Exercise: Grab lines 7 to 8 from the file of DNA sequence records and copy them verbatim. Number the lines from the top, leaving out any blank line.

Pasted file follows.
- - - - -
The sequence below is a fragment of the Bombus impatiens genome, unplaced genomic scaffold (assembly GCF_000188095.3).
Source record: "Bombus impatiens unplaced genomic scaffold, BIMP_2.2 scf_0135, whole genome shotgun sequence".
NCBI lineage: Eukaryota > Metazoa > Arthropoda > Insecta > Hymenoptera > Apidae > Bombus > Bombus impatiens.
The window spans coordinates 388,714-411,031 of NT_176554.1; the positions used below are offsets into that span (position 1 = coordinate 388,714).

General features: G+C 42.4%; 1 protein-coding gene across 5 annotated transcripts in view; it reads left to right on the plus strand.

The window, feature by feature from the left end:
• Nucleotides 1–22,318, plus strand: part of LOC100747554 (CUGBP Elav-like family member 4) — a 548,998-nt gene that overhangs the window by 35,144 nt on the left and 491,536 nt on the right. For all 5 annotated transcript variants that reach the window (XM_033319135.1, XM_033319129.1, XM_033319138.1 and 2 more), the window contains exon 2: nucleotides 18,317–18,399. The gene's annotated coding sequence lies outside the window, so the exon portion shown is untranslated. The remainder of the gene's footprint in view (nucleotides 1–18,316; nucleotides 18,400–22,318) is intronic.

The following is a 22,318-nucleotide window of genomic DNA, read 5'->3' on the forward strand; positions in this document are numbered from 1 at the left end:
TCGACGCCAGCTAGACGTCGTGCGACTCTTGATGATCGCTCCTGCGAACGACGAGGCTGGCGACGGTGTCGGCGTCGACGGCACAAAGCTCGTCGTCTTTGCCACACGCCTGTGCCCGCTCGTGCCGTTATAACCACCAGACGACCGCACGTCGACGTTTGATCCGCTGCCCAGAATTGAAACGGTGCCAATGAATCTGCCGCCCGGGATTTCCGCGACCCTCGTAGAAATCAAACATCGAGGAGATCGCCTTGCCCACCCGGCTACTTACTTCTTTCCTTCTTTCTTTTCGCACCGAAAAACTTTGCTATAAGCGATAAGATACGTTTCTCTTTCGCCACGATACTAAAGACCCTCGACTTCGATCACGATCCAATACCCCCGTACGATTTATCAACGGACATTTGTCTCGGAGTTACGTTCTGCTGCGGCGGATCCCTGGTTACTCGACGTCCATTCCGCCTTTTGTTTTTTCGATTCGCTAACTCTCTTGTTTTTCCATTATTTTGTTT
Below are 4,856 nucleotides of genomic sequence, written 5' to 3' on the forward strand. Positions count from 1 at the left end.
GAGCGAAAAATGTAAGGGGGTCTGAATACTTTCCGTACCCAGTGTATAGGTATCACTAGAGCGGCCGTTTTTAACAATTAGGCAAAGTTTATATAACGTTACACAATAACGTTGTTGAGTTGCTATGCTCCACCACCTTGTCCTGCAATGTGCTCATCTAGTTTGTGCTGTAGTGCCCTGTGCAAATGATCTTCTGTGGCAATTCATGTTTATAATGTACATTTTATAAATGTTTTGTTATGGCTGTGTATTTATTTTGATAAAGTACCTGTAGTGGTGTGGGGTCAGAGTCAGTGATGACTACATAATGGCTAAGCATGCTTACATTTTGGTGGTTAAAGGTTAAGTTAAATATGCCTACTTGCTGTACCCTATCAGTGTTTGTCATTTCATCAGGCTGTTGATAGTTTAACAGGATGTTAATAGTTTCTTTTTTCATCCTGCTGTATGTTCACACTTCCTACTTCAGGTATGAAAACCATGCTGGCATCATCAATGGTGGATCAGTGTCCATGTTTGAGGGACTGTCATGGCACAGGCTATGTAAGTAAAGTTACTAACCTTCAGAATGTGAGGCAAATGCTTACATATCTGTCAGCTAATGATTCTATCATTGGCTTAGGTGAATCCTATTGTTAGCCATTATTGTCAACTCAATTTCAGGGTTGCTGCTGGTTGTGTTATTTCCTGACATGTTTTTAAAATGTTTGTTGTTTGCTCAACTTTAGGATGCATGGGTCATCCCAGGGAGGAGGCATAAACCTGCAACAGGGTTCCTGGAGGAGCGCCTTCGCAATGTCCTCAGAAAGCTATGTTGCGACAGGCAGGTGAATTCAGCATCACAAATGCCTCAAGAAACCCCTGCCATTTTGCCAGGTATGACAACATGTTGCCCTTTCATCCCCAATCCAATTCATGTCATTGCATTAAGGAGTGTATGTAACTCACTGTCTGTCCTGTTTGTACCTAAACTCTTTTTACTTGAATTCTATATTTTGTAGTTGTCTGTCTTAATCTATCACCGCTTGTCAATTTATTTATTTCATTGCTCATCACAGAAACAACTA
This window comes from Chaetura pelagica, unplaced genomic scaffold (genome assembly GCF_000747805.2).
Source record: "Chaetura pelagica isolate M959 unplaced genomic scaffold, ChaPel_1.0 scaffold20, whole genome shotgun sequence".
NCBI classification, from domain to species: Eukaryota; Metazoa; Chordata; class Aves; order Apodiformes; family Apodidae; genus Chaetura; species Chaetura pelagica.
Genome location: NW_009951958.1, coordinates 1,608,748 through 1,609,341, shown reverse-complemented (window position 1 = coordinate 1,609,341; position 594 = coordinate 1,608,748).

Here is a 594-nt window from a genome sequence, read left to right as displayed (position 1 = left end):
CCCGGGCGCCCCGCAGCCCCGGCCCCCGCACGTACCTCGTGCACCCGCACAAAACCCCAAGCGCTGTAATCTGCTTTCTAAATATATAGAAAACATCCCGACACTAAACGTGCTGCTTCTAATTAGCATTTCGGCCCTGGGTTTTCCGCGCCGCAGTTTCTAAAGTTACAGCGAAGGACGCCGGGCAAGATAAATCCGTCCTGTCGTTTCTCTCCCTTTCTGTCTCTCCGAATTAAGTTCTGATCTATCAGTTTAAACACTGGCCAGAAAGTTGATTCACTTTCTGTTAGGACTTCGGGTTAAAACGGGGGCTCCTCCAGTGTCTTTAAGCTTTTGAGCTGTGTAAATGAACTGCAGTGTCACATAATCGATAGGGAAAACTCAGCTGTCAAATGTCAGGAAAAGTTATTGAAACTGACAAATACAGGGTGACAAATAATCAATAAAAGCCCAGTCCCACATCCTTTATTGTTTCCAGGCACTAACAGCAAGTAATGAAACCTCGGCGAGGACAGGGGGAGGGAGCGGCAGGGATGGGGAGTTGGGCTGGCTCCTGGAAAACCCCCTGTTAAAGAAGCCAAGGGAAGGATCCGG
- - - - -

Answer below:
• Nucleotides 1–22,318, plus strand: part of LOC100747554 (CUGBP Elav-like family member 4) — a 548,998-nt gene that overhangs the window by 35,144 nt on the left and 491,536 nt on the right. For all 5 annotated transcript variants that reach the window (XM_033319135.1, XM_033319129.1, XM_033319138.1 and 2 more), the window contains exon 2: nucleotides 18,317–18,399. The gene's annotated coding sequence lies outside the window, so the exon portion shown is untranslated. The remainder of the gene's footprint in view (nucleotides 1–18,316; nucleotides 18,400–22,318) is intronic.

The following is a 22,318-nucleotide window of genomic DNA, read 5'->3' on the forward strand; positions in this document are numbered from 1 at the left end: